The Mule IDE does not natively support Mule 3′s new application structure yet, but not to worry, with the new 2.1 release of the Mule IDE you can still keep it hot when working in the IDE. Just follow a few simple steps and your apps will be doing the tango with Mule 3 while you code away in Eclipse.
In order to make sure that the migration path is straightforward and well-documented, I just finished migrating the SFTP MuleForge project from Mule ESB 2.2.1 to 3.0. It was extremely helpful to have a good set of unit tests in the SFTP transport code. That makes it easier to tell if your project still has all of the necessary functionality after the migration. If you are interested in migrating your own MuleForge project, check out the following links:
Right now TCP inbound endpoints are implemented as TCP servers that listen for data coming from different clients. In Mule ESB 2.2.6 we are adding a new feature to inverse the control: TCP inbounds can now poll data from remote servers.
It is really easy to switch to this strategy. Let’s take a look of how a mule configuration looks like:
Organizations running Apache Tomcat in production on Windows often want to run Tomcat as a Windows service. This removes the need for someone to be actively logged into the server and provides an easy way to integrate with Windows management tools. In this blog, I will explain the easiest way to run Tomcat as a Windows service and how you can do this for multiple instances as well.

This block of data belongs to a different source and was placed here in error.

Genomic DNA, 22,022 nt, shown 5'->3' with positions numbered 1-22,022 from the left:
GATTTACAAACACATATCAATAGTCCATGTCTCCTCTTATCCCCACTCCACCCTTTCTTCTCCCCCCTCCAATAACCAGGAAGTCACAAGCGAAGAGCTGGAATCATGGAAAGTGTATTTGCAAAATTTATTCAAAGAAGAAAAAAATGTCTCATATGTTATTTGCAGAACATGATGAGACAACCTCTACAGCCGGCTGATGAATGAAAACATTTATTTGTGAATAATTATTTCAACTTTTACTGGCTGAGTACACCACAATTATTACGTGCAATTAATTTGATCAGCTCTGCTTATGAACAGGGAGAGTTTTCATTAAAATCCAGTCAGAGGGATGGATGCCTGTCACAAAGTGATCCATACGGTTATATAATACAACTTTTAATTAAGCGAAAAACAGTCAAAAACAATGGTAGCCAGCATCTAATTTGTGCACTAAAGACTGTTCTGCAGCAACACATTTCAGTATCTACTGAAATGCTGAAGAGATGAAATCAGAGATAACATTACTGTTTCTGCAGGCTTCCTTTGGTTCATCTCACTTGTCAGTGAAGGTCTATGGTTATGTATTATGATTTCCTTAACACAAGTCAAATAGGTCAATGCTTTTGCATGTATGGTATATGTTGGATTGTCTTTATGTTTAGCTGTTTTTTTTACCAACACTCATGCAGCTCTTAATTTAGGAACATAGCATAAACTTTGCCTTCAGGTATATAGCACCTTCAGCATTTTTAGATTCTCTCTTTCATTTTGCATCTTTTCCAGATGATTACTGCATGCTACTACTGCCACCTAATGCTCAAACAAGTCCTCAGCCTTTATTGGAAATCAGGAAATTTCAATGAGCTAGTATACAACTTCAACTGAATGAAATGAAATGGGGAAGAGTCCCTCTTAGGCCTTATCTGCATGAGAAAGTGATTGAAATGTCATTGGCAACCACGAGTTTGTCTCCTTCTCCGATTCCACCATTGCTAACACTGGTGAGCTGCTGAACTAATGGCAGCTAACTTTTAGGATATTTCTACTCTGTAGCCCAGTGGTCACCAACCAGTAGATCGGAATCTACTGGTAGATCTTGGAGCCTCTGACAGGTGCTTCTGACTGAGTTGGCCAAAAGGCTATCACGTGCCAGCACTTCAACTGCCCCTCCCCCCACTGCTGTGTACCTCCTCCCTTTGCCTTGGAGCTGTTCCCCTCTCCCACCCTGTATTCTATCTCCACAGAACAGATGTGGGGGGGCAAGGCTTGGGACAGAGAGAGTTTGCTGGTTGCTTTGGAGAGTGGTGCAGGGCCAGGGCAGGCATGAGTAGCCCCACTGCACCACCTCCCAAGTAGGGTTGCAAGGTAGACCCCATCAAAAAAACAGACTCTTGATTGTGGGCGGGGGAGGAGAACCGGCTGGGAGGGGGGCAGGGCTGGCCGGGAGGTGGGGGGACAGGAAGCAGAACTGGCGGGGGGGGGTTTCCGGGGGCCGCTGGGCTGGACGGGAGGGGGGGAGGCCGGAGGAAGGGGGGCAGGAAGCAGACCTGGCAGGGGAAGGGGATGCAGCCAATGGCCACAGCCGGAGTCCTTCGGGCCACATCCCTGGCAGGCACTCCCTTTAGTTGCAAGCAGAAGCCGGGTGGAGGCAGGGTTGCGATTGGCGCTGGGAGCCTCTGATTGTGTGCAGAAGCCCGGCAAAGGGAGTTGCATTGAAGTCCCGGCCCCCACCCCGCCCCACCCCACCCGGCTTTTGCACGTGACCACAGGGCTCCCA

Running an instance of Apache Tomcat as a Windows service is not complicated, if you download the correct distribution of Tomcat (Windows service Installer). However, running multiple instances of Tomcat as Windows services is a more complicated process. To avoid issues, you would have to:
1. Uninstall the service that the installer has installed ( if you used the service installer)
2. Run the service.bat command and give it an unique name ( so, next service install would not fail )
service.bat install MyTomcat2 ( you have to download the zip distribution to get service.bat )
2. For each instance, edit server.xml and manually modify all ports to unique non-default numbers
3. Go to Service Control Manager by running ‘services’ from Start menu and change the startup type for each instance to be “Automatic”
You would have to repeat this process for each instance that you want to install, which can get tedious and potentially quite error-prone.